There are over 18 million veterans living in America today.
Our great State of Florida is home to many of our nation’s veterans, over 1.5 million in fact, consistently a top destination for where our nation’s brave men and women decide to live when their call to duty is complete. And within our Sunshine State, Okaloosa County is especially important when it comes to our veteran population, leading the country in total share of our local population.
We honor our veterans here in Okaloosa. We honor their bravery, sacrifice, and commitment to protecting our way of life. I believe we have a special opportunity and story to tell the world about the women who have served our county since its founding in uniform.
Starting with the Revolutionary War, women fought bravely alongside their husbands. One patriot, Margaret Corbin, took over the cannon when her husband died in battle to continue the fight against the Hessian soldiers. Many people are unaware that over 500 women served on both sides of the Civil War dressed as men and were only discovered when wounded and in need of treatment.
Women flew during World War II (WASP) but were not recognized or compensated for their service for many years afterward. Jacqueline Cochran, a native of Northwest Florida, was the first woman to break the sound barrier and the first woman during World War II to fly a bomber across the Atlantic Ocean.
And yet, it is very difficult to find statues that honor these brave women in the United States. Most public statues in the United States are of men. Of the estimated 5,193 public statues depicting historic figures on display on street corners and parks throughout the United States, only 394 are of women.
It’s past time to honor and elevate these women veterans, and Okaloosa County is in a unique position do so.
Last week, the Okaloosa County Commission voted unanimously to authorize the use of Tourist Development Council funds to honor Women’s Veterans Service in Veterans Park located on Okaloosa Island. This will be done with a gateway into the park, a fountain and eight to ten life size bronze statues of women who have served our country, lining the path as we tell their stories. These stories will be of actual women who have served and represent every branch of the military.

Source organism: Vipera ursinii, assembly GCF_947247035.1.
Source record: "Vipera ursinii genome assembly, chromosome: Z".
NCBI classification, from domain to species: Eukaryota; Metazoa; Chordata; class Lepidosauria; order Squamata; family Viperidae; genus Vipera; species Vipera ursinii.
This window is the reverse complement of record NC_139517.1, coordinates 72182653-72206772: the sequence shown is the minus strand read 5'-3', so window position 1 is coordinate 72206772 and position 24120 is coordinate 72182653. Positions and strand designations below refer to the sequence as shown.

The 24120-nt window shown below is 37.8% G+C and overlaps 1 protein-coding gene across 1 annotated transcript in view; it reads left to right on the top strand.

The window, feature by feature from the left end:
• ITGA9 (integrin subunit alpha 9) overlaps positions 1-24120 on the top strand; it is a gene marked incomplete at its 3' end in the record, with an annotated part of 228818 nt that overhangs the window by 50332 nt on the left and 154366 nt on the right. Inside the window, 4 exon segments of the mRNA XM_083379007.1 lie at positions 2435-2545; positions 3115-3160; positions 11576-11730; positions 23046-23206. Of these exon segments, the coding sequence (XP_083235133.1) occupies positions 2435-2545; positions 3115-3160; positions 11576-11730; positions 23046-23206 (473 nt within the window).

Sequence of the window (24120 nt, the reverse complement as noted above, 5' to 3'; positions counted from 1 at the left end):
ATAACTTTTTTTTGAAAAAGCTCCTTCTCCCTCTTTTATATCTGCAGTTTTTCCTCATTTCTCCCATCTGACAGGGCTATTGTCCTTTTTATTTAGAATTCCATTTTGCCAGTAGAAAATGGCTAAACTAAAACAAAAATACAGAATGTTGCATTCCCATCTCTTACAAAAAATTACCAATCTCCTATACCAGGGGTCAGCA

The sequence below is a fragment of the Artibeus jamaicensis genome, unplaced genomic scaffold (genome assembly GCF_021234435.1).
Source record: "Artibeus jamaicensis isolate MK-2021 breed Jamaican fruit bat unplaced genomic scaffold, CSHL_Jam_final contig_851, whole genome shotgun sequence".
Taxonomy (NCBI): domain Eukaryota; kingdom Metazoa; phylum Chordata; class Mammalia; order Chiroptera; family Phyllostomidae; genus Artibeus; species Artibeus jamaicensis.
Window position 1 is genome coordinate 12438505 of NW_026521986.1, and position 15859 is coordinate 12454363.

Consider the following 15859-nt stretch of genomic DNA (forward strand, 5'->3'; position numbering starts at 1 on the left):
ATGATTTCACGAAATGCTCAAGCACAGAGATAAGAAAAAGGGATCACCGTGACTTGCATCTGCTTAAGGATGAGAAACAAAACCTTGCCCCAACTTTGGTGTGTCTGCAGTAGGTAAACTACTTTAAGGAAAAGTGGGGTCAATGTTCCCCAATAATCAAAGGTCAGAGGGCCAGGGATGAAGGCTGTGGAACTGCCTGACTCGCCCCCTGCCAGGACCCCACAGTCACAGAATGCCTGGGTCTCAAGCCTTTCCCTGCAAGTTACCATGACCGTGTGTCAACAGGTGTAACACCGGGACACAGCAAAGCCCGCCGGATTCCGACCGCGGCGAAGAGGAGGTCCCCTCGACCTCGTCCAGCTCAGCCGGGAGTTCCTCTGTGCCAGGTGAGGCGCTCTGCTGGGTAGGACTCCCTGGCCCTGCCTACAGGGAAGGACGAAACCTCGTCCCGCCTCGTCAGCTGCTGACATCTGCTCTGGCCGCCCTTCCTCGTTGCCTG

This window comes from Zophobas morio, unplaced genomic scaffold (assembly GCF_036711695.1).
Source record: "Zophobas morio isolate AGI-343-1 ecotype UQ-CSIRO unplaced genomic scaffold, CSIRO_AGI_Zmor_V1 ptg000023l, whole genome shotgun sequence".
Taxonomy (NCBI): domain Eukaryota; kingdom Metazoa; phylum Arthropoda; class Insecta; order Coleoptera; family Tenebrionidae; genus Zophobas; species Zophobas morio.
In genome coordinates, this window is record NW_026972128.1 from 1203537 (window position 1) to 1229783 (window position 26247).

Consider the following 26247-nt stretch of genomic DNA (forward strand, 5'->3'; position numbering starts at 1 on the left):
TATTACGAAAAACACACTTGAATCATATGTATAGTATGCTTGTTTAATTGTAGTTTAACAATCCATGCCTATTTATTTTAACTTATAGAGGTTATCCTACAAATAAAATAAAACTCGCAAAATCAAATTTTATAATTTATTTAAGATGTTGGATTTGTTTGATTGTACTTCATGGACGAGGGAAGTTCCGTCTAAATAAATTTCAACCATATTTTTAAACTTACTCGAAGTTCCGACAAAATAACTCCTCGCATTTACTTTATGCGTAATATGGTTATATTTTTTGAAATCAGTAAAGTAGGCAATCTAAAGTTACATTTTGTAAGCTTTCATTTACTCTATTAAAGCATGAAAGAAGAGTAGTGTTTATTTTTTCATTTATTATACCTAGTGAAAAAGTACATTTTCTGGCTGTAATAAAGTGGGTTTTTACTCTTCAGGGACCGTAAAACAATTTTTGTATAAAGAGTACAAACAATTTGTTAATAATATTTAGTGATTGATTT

Veterans, men and women alike, have already spoken and written in support of this initiative; once before the Tourist Development Council and twice before the Board of County Commissioners. Those who spoke were passionate about this idea. Some had served and felt it was time to recognize women in uniform.
This is a fitting use of the land on Okaloosa Island which locals will recognize as the old par three golf course. It was originally 35 acres but is now 17 acres as some of the land has been transitioned to commercial and environmental uses.
The County Commission seeks to keep this property as close as possible to Old Florida. Currently the land that is on the bay side, has a Rookery with 35 nesting Herons, Great Horn Owls and Osprey. The Audubon society uses this property for its bird sightings and this year found over 220 plus species of birds. In the fall, it has Monarch butterflies that rest until they take flight for their final leg of their migration across the Gulf of Mexico.
This project has been supported by the Tourist Development Council, The Defense Support Initiatives Committee and The Fort Walton Beach Chamber of Commerce. Because it is so unique, it is the belief that many will want to travel here to visit it.
Women achieved the right to vote in 1920 in the United States, only 100 years ago. This is a wonderful way for Okaloosa County to recognize the contributions women have made to our nation, especially in an area surrounded by military and their families.
If you wish to donate make a check payable to the Eglin Air Force Association and mail to Candace Lovell, President, 210 West Hollywood Blvd., Suite 137, Mary Esther, FL 32569, designated to the Women’s Veterans Monument.
Carolyn Ketchel is an Okaloosa County Commissioner and a member of the National Society Daughters of the American Revolution.